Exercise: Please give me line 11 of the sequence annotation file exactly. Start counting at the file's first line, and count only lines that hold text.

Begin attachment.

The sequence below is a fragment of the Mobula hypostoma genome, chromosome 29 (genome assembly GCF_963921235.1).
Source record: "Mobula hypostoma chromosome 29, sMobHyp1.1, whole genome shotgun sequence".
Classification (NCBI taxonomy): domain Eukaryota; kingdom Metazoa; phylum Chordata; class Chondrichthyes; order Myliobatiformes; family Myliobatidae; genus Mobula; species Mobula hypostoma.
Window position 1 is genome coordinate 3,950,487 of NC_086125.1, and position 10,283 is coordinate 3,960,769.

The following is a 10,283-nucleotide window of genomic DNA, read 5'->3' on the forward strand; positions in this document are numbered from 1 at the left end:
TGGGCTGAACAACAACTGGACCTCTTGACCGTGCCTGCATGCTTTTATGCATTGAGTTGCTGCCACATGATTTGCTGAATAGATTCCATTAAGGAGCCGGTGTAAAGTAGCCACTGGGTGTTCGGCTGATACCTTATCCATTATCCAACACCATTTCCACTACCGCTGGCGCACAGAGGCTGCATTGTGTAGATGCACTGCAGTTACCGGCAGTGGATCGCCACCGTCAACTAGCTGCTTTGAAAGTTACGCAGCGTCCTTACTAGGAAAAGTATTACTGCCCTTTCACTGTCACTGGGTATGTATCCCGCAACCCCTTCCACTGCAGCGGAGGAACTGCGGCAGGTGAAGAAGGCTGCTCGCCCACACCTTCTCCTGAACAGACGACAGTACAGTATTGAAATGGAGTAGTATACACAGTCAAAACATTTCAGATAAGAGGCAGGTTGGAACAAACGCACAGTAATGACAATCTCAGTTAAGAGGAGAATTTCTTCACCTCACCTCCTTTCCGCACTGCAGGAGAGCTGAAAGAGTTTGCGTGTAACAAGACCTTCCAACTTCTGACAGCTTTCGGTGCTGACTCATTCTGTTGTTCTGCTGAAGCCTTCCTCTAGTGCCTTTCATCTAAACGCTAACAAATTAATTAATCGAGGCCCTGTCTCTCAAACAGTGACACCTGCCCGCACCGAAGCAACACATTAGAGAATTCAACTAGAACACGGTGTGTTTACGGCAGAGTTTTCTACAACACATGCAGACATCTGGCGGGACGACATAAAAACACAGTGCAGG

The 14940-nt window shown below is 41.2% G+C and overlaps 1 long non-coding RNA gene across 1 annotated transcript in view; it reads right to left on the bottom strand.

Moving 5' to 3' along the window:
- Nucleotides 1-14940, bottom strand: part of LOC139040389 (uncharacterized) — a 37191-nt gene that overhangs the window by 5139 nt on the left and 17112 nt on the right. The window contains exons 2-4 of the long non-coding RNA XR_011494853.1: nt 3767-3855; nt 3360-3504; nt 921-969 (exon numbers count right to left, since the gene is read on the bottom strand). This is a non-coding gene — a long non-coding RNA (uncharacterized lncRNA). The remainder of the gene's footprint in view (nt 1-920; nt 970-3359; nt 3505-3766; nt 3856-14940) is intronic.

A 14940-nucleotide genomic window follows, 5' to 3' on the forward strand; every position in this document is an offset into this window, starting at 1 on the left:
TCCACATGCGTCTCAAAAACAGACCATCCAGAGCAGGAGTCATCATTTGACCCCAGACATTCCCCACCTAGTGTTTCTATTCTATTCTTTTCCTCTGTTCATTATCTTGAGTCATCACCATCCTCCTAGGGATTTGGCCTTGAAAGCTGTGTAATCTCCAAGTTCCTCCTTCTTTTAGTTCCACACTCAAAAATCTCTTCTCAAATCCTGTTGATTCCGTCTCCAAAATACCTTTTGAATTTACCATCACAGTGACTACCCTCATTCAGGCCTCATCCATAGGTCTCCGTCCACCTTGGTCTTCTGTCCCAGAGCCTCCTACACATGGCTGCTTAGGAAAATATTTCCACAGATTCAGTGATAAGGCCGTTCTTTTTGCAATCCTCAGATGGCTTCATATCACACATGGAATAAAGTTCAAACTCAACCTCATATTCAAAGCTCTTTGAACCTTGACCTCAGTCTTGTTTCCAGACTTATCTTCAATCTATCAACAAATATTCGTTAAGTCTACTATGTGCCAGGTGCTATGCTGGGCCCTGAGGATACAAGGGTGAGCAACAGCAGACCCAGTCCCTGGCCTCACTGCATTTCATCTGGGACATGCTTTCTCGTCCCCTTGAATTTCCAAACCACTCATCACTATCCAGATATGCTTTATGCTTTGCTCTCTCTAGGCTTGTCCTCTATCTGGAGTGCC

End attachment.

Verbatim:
TCCACATGCGTCTCAAAAACAGACCATCCAGAGCAGGAGTCATCATTTGACCCCAGACATTCCCCACCTAGTGTTTCTATTCTATTCTTTTCCTCTGTTCATTATCTTGAGTCATCACCATCCTCCTAGGGATTTGGCCTTGAAAGCTGTGTAATCTCCAAGTTCCTCCTTCTTTTAGTTCCACACTCAAAAATCTCTTCTCAAATCCTGTTGATTCCGTCTCCAAAATACCTTTTGAATTTACCATCACAGTGACTACCCTCATTCAGGCCTCATCCATAGGTCTCCGTCCACCTTGGTCTTCTGTCCCAGAGCCTCCTACACATGGCTGCTTAGGAAAATATTTCCACAGATTCAGTGATAAGGCCGTTCTTTTTGCAATCCTCAGATGGCTTCATATCACACATGGAATAAAGTTCAAACTCAACCTCATATTCAAAGCTCTTTGAACCTTGACCTCAGTCTTGTTTCCAGACTTATCTTCAATCTATCAACAAATATTCGTTAAGTCTACTATGTGCCAGGTGCTATGCTGGGCCCTGAGGATACAAGGGTGAGCAACAGCAGACCCAGTCCCTGGCCTCACTGCATTTCATCTGGGACATGCTTTCTCGTCCCCTTGAATTTCCAAACCACTCATCACTATCCAGATATGCTTTATGCTTTGCTCTCTCTAGGCTTGTCCTCTATCTGGAGTGCC